Carlos Santiago, the Massachusetts higher education commissioner, found out about the closure of Mount Ida College when a reporter approached him at an event last spring and asked about it.
“That’s the first I had any sense of what was potentially transpiring,” Santiago told the Higher Education Committee on Monday, speaking in support of a bill Governor Charlie Baker offered that would impose new notice requirements and oversight around the closures of colleges and universities.
Santiago said the bill “attempts to address shortcomings in the current regulatory structure” and to move the state board from a reactive approach to a proactive one.
In written testimony, Santiago said the state was “blindsided” when Mount Ida’s board and administration announced in April 2018 that the small liberal arts college in Newton would close. His staff was faced with “the daunting task of facilitating the transition work” on short notice, while students with weeks remaining in the semester “were left in the dark and alone to figure out how to complete their degrees at other institutions.”
Baker’s bill (S 2183) would require any college or university in Massachusetts to notify the Board of Higher Education if it is facing financial challenges that could jeopardize its ability to serve its current and admitted students, and to submit a closure contingency plan including provisions for notifying students and staff and arrangements for students to complete their studies.
As other small colleges face shifting demographics and tight finances — Newbury College in Brookline graduated its final class over the weekend, and Hampshire College in Amherst admitted a class of 15 students for the fall as it seeks to restructure to remain sustainable — and state officials weigh how to best manage future closings, the specter of Mount Ida looms.
“The financial challenges faced by Mount Ida were not unique, but the circumstances and decisions made were,” said Laura DeVeau, who was Mount Ida’s vice president for student affairs. “I know for a fact that the phrase, quote, ‘We aren’t going to be the next Mount Ida,’ end quote, has been uttered on college campuses across New England and campus leaders are making efforts to not only prevent such actions, but to lead with integrity.”
In his opening remarks, Rep. Jeffrey Roy, the committee’s House chair, called college closures an “unfortunate issue” that lawmakers had been hearing a lot about lately.
“Clearly while there may be other college closures in the state, the way things were handled by Mount Ida College is not something we want to see repeated,” the Franklin Democrat said.
Santiago said 18 colleges and universities in Massachusetts have closed, merged or expressed intent to close over the last five years.
Education Secretary James Peyser said the state should reconsider the role of the Board of Higher Education and provide “reasonable” consumer protections as colleges and universities grapple with the “persistent pinch of austerity” and demographic trends that translate to fewer students.
“The ground is shifting beneath our feet,” Peyser told the committee. “Clearly not all institutions are struggling. Indeed, most are thriving, but we know that some colleges will be significantly impacted by this changing environment, and any school closing, especially one that is sudden and unexpected, increases market uncertainty and reduces confidence in the sector as a whole.”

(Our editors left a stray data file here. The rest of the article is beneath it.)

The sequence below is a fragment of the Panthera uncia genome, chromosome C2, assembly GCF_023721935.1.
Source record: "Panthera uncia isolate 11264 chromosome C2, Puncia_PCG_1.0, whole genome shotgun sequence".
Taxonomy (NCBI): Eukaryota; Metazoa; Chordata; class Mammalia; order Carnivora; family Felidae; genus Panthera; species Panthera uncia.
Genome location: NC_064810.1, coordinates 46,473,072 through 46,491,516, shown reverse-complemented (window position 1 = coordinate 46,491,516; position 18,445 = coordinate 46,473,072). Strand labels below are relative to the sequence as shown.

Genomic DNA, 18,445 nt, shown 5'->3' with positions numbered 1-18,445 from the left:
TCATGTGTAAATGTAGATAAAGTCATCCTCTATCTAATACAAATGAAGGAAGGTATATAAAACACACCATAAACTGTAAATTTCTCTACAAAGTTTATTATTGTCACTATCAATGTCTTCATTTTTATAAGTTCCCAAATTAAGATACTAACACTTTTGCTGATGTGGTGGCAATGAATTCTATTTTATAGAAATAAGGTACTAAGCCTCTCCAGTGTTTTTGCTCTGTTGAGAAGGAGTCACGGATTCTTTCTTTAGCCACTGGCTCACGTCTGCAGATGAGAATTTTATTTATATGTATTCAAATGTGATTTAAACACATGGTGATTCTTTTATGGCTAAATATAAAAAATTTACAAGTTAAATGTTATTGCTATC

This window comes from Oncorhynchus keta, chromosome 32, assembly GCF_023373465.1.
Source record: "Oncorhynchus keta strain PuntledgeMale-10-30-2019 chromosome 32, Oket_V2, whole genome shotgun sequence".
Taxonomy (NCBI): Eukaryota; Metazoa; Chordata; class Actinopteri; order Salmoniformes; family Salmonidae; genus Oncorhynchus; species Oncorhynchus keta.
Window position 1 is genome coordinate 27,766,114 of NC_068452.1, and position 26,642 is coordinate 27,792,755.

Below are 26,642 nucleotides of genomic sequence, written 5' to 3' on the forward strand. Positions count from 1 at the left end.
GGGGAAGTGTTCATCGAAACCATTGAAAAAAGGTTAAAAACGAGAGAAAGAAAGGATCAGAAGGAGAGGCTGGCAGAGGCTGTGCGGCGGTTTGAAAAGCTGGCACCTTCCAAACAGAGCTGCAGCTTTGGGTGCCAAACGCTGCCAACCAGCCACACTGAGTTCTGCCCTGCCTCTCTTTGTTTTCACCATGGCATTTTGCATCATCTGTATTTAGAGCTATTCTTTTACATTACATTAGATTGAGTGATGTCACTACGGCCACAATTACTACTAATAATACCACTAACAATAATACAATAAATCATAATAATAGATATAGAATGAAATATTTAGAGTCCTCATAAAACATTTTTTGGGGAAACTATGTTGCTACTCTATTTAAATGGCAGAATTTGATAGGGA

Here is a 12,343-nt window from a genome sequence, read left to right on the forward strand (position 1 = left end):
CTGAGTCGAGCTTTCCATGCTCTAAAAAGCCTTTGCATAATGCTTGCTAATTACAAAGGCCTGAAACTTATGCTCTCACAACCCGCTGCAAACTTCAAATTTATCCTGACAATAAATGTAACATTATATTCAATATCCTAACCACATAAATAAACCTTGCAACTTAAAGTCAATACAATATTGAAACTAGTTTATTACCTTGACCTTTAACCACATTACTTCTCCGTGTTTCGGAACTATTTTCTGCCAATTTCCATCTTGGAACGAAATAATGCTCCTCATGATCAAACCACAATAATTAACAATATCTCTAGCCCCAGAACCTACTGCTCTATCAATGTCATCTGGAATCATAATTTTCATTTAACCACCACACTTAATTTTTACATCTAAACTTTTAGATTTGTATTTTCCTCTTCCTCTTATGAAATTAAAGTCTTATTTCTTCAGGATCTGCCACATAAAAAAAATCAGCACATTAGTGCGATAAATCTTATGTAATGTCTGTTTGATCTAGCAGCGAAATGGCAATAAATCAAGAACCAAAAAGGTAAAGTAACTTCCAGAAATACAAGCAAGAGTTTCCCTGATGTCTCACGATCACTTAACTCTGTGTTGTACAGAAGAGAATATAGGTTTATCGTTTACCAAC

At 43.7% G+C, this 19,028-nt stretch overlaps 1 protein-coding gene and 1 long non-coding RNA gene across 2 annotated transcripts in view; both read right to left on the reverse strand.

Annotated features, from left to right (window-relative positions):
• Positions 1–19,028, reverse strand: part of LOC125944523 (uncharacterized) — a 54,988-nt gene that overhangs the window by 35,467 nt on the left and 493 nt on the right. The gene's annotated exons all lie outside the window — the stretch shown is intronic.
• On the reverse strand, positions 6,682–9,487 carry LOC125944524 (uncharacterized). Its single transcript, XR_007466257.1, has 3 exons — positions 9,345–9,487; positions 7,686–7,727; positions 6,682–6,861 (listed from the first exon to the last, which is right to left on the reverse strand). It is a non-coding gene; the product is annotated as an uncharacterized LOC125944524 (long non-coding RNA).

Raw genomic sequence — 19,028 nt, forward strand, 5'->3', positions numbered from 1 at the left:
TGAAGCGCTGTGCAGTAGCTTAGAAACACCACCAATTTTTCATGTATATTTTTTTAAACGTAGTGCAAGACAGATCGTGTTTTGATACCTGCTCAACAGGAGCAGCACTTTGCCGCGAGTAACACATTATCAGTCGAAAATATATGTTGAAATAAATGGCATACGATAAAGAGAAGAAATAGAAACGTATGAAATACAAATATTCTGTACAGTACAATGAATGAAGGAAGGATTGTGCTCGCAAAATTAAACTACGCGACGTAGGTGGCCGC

Peyser said Baker’s bill aims to safeguard confidentiality and ensure that notice of financial problems is provided “not too soon, but not too late.”
“If an institution is at risk of imminent closure, it is not fair to wait until every possible turnaround option is fully explored before informing students and staff of the hard realities,” he said. “This is what happened at Mount Ida. Neither is it fair to prematurely sound a public warning bell, creating a self-fulfilling prophecy that can mortally damage a college or university.”
Rep. Stephan Hay, a Fitchburg Democrat who serves on the committee, told Peyser and Santiago he understands the difficulty the board faces in timing around disclosures.
“I do want to make clear, at least from my perspective, that if it comes down to protecting students or the institution and their board of trustees, board of directors, I hope we side with the students every single time,” he said.
Richard Doherty, president of the Association of Independent Colleges and Universities in Massachusetts, said his group is “not opposed to adopting new regulations in response to Mount Ida” but must do so in a “responsible and focused manner.”
He said AICUM members are working with Peyser and Santiago to identify weaknesses in the current process around college closings and “develop appropriate targeted solutions.”
“Our nonprofit colleges are simply too important to the state’s innovation economy to risk the unintended consequences that will result from a rushed process,” Doherty said.
In addition to the legislation, the Board of Higher Education is working to strengthen its college closure regulations. Santiago said he expects draft regulations to be presented to the board at a June 18 meeting, with a public comment period to follow.
At an April 30 forum on college closures hosted by The Boston Foundation, Roy said he was “delighted” policymakers were engaging in a conversation about how to improve the college closure process. He noted that of the 18 closings in the past five years, “you really only heard about one of them,” and said that dynamic indicates “there are some pieces in place that are working well.”
“We want to give the tools to the board and the commissioner to help this particular issue, but we also want to engage the colleges and the universities, the accrediting body, in this conversation,” Roy said then.
This report was originally published by State House News Service.